I liked the first volume much better than the second volume which is titled Literary Life and came out in 2009.
Something I found about Madame Octavia Walton LeVert by looking up her book Souvenirs of Travels on page 7.
Souvenirs of Travel.
LE VERT, Madame Octavia Walton.
Bookseller: Bartleby's Books, ABAA
(Washington, DC, U.S.A.)

Bookseller Rating:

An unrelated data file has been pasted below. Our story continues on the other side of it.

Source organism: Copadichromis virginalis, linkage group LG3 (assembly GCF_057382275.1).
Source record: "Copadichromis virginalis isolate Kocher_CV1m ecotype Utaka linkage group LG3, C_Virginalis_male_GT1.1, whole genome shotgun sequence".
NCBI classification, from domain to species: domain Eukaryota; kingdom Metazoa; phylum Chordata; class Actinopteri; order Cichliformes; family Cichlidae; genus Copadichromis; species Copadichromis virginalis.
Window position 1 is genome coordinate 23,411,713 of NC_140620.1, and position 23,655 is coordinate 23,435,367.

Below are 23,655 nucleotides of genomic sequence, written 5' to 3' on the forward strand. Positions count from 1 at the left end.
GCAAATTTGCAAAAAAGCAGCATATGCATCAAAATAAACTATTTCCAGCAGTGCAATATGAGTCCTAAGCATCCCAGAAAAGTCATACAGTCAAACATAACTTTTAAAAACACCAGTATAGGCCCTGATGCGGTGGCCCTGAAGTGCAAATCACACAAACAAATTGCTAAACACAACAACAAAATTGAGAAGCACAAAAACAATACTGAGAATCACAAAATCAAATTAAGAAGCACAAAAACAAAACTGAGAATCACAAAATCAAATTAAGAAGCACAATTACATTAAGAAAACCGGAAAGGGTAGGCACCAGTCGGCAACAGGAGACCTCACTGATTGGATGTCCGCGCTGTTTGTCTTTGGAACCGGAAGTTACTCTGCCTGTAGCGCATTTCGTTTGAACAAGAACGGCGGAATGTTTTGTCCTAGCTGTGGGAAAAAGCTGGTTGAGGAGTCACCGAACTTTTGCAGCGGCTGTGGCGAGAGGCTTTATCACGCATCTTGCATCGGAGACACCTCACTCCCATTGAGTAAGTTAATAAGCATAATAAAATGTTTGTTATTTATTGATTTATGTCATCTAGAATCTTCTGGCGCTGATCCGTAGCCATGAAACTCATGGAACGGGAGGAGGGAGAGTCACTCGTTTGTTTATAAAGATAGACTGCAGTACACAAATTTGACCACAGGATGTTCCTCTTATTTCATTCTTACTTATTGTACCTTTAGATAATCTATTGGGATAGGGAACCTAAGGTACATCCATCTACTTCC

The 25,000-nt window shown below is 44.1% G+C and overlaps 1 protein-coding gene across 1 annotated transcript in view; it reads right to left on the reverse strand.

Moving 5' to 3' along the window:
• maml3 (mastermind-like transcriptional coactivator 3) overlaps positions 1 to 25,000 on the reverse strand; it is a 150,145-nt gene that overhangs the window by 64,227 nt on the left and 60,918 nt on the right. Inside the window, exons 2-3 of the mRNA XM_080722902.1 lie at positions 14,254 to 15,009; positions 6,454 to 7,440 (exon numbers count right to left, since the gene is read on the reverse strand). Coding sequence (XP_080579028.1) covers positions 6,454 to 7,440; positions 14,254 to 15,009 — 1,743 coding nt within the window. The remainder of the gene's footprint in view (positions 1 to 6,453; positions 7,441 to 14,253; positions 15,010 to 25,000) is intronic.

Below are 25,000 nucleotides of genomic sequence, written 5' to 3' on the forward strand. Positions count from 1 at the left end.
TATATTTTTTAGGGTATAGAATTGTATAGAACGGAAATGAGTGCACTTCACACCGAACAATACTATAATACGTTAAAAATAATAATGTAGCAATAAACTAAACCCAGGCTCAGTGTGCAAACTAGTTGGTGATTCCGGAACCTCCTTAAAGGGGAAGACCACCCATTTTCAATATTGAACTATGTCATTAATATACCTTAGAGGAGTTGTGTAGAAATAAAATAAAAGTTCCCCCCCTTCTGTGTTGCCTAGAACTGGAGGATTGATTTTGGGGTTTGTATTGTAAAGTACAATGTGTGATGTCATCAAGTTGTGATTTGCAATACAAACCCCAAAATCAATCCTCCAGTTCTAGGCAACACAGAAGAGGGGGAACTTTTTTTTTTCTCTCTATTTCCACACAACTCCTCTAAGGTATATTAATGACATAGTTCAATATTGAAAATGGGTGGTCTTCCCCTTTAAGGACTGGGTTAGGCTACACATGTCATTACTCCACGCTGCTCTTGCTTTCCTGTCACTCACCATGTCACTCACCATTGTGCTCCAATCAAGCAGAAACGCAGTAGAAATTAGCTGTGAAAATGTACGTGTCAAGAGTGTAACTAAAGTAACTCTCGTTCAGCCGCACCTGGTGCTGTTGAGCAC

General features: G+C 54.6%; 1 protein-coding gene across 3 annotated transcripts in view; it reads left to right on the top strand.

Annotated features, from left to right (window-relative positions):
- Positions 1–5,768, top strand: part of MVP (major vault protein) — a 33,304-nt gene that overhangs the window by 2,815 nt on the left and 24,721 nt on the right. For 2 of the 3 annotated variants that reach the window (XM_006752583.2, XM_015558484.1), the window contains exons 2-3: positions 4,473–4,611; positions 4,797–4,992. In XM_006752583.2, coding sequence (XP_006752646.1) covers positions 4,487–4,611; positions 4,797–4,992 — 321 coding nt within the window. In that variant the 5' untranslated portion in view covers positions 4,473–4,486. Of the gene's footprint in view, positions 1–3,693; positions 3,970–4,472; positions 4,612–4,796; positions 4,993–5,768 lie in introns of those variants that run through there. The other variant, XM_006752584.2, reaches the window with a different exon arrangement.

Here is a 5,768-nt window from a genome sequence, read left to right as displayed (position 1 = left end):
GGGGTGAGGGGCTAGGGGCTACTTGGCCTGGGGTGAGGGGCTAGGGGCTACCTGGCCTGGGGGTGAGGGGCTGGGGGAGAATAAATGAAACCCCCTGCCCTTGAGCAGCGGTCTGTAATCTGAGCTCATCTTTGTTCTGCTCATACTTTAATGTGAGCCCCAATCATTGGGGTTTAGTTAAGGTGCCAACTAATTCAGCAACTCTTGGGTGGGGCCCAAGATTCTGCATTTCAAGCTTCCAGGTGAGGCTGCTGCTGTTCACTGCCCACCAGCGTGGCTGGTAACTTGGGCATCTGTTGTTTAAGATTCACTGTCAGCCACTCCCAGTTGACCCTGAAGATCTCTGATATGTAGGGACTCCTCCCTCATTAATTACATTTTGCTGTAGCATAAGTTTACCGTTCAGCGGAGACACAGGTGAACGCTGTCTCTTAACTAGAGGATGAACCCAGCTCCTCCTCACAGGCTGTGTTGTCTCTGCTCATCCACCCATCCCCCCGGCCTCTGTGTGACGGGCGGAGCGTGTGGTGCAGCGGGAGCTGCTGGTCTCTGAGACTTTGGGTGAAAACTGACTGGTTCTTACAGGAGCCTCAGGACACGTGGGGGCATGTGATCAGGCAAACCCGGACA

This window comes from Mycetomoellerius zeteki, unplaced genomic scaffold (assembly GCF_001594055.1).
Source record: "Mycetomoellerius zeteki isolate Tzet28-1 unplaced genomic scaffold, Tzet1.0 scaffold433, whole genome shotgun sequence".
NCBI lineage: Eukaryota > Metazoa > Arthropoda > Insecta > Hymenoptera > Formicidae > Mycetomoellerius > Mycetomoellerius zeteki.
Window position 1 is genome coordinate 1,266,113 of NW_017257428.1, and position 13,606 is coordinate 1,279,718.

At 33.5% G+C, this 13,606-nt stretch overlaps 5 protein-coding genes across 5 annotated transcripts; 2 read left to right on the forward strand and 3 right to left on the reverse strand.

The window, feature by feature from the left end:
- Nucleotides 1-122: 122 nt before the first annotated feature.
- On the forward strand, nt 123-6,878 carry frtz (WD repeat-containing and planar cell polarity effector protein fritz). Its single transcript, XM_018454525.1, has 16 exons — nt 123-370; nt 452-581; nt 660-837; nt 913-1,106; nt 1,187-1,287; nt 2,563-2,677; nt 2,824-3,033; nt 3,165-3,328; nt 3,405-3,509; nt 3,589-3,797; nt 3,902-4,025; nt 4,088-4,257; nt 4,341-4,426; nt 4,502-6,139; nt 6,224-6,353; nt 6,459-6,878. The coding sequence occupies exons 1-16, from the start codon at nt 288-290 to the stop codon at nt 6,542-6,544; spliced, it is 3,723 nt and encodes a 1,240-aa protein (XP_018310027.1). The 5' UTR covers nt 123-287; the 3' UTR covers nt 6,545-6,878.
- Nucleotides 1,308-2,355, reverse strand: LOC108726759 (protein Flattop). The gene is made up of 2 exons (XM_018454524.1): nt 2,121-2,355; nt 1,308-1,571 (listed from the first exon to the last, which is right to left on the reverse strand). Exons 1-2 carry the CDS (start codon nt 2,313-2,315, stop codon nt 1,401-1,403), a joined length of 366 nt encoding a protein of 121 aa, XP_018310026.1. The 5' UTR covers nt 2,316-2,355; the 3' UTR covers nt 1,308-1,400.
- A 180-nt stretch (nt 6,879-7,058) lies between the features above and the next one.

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Book Description: S.H. Goetzel,, Mobile, (AL):, 1857. First edition. 8vo. 2 volumes: xvi, 348; viii, 348 pp. Errata slip tipped into volume one. Madame Le Vert (1811-1877), a native of Georgia, the daughter of a prominent Augusta lawyer and granddaughter of signer George Walton, moved with her family to Pensacola, Florida, where her father was acting governor of the territory under Andrew Jackson, and then on to Mobile, Alabama, where she married a French emigré physician. "Le Vert's reputation as an author rests upon her Souvenirs of Travel, describing her European trips of 1853 and 1855. Modeled on the successful travel memoirs of Lady Emmeline Stuart-Wortley and the Swedish novelist Frederika Bremer, both of whom had visited the Le Verts on their American tours in the early 1850s, the book is a record of travel in the grand manner. Madame Le Vert sought, and usually obtained, access to the leading social, political, and literary figures of London, Paris, Florence, and elsewhere, being presented to Queen Victoria, Pope Pius IX, Napoleon III, and other notables. Her conventionalized account of these experiences, replete with glowing superlatives, reflects the mid-nineteenth century romantic outlook" (Notable American Women). Owen, p. 1018: "Up to the time she was the only American to gain access to the better circles of European society who had given an account of the impressions founded thereon. To this was added a freshness of style, a glow of fancy, and descriptive powers which lent the finish of genius and taste to her writings." Smith American Travellers Abroad L32: "Trips to Europe [and Cuba] in 1853 and 1855 are told in letters to her mother by a southern aristocrat." Original brown cloth (rubbed), gilt spine titles. Very good. (1348). Bookseller Inventory # 54710